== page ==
The federal non-refundable tax credits that you can claim depend on the percentage of net world income (line 14 of Schedule A) that is included in your net income (line 23600 on your return).

Schedule B, Allowable Amount of Federal and Provincial or Territorial Non-Refundable Tax Credits

Complete Schedule B (Form T1234) to calculate the allowable amount of federal and provincial or territorial non-refundable tax credits you can claim.

Line 3 of Schedule B is 90% or more

You can claim all of the federal and provincial or territorial non-refundable tax credits that apply to you.

Your allowable amount of federal non-refundable tax credits is the amount on line 35000 of your return.

Your allowable amount of provincial or territorial non-refundable tax credits, if applicable, is the amount on line 61500 of your provincial or territorial Form 428.

Line 3 of Schedule B is less than 90%

You can claim the following federal non-refundable tax credits that apply to you if you are reporting Canadian-source income:

Your allowable amount of federal non-refundable tax credits is:

Note

Attach Schedule A, Statement of World Income, to your return for the CRA to allow the full amount of your federal non-refundable tax credits.

Your allowable amount of provincial or territorial non-refundable tax credits is:

Your tuition, education, and textbook amounts

If you do not have any Canadian-source income, you cannot claim tuition fees paid in 2021.

If you were a student, you can claim the tuition fees paid to an educational institution inside or outside Canada that provided courses you took in 2021 at the post-secondary level, plus any unused part of your tuition amount carried forward from a previous year.

Note

You cannot claim an amount for other expenses, such as board and lodging or students’ association fees.

Eligible tuition fees paid for courses taken after 2016 at a post-secondary educational institution in Canada that are not at the post-secondary school level (for example, training in a second language or in basic literacy and numeracy) will also qualify for the tuition tax credit if you meet both of the following conditions:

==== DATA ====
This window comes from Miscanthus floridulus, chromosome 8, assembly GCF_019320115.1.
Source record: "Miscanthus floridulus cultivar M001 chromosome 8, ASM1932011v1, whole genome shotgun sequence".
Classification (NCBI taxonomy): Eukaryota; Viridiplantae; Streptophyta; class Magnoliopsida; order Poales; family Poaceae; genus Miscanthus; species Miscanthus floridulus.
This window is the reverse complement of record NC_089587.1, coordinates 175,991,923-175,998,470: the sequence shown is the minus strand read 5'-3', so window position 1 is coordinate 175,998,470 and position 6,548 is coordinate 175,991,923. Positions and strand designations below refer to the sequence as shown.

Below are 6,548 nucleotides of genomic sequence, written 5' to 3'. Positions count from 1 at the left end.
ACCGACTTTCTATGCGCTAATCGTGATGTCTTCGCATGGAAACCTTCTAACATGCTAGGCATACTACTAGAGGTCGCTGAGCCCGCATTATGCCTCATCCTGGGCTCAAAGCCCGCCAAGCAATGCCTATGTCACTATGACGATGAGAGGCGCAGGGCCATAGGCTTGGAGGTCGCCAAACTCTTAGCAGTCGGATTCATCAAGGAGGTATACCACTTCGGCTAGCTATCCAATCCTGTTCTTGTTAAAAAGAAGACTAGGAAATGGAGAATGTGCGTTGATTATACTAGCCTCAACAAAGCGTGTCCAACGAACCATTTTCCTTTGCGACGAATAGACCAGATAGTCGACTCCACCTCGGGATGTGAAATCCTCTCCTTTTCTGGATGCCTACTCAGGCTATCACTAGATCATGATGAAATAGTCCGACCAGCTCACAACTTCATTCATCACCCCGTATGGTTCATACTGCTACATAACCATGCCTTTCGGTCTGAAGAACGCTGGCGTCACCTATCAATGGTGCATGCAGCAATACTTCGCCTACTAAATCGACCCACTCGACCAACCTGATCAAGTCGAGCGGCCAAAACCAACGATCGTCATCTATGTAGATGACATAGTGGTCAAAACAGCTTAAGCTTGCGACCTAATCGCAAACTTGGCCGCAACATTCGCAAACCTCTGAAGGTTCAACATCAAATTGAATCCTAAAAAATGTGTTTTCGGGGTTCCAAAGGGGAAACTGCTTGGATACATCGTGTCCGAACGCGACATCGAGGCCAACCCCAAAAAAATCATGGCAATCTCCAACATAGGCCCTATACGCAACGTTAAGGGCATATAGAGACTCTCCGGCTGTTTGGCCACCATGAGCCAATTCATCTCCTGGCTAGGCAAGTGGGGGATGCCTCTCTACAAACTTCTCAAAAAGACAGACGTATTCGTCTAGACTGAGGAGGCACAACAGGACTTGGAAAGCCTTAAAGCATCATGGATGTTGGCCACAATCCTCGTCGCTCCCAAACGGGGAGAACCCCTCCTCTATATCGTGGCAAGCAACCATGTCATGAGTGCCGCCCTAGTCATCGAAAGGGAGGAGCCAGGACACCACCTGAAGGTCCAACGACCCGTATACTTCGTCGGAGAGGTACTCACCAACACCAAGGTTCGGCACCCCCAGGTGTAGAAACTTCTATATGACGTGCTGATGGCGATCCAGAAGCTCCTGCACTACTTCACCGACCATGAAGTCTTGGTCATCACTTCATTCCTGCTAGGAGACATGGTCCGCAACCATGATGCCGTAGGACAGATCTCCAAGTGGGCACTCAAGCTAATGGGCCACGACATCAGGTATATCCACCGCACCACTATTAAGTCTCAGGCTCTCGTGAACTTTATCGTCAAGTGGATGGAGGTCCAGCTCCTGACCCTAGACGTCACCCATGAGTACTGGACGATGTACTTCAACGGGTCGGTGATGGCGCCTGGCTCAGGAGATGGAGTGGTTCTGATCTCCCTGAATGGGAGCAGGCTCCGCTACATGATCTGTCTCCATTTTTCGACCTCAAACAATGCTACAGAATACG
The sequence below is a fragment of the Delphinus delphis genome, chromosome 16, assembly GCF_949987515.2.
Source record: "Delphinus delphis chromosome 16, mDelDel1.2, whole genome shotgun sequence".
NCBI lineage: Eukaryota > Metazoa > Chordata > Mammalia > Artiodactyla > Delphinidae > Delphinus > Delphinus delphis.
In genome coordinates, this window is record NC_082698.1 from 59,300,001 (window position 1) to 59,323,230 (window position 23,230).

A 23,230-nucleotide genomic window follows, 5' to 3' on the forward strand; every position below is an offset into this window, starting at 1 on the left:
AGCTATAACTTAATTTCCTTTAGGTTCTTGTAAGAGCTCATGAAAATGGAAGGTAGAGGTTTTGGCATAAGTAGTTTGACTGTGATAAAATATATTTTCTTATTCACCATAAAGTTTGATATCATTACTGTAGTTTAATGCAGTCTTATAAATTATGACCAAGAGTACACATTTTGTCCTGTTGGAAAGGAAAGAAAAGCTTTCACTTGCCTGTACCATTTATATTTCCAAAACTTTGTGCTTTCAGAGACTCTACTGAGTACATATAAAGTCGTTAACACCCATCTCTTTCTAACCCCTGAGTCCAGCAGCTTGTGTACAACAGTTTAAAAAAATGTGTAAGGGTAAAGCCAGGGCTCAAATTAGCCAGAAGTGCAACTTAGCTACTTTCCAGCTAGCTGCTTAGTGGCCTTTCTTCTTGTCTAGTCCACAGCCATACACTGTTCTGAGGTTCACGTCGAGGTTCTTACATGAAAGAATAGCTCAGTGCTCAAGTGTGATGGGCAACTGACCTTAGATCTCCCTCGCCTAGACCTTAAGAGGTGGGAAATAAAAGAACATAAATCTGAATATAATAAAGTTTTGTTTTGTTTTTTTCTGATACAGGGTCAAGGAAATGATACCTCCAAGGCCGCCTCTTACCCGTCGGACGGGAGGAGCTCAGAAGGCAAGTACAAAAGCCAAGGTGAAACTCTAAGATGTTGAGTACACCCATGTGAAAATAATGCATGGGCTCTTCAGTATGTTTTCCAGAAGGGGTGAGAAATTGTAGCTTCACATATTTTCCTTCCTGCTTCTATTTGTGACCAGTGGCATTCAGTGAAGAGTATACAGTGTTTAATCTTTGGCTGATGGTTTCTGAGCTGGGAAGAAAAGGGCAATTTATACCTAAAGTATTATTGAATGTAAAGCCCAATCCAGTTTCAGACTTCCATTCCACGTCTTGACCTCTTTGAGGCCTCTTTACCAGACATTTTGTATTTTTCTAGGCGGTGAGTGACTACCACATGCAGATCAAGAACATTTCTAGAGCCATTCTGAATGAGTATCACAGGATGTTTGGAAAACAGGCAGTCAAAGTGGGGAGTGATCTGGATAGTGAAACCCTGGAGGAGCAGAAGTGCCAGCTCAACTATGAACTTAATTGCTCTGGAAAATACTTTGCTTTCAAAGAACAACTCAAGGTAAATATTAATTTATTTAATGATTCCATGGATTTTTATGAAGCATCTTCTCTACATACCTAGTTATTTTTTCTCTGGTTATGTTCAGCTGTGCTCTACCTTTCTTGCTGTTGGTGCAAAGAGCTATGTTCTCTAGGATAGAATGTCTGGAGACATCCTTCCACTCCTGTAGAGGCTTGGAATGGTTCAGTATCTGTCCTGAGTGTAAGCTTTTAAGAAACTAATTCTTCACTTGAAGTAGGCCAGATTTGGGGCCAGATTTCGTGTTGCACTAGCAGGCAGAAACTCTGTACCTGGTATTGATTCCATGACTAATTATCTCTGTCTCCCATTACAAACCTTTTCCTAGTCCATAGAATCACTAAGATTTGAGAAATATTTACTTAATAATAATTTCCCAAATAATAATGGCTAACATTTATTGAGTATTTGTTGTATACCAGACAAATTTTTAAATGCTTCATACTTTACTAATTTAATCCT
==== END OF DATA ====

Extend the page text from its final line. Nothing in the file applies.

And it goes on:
Not all fees can be claimed. To qualify, the fees you paid to each educational institution for the year must be more than $100.

If the fees were paid or reimbursed by your employer, an employer of one of your parents, or an organization, you can claim them only if the payment or reimbursement was included in your or your parent’s income.

You can claim tuition fees paid to:

You can transfer all or part of your unused current-year tuition amount to a designated individual or you can carry forward your unused federal tuition, education, and textbook amounts to a future year.

To make your claim for the tuition amount, your educational institution has to complete Form T2202, Tuition and Enrolment Certificate, or Form TL11A, Tuition and Enrolment Certificate – University Outside Canada, or provide an official tax receipt. For more information, go to Students or see Guide P105, Students and Income tax.

Provincial or territorial tax (Form 428)

To calculate your provincial or territorial tax, complete Form 428 for the province or territory where you earned employment income in Canada or for the province or territory where you earned income from a business with a permanent establishment in Canada. See the tax package for the province or territory where you earned your income.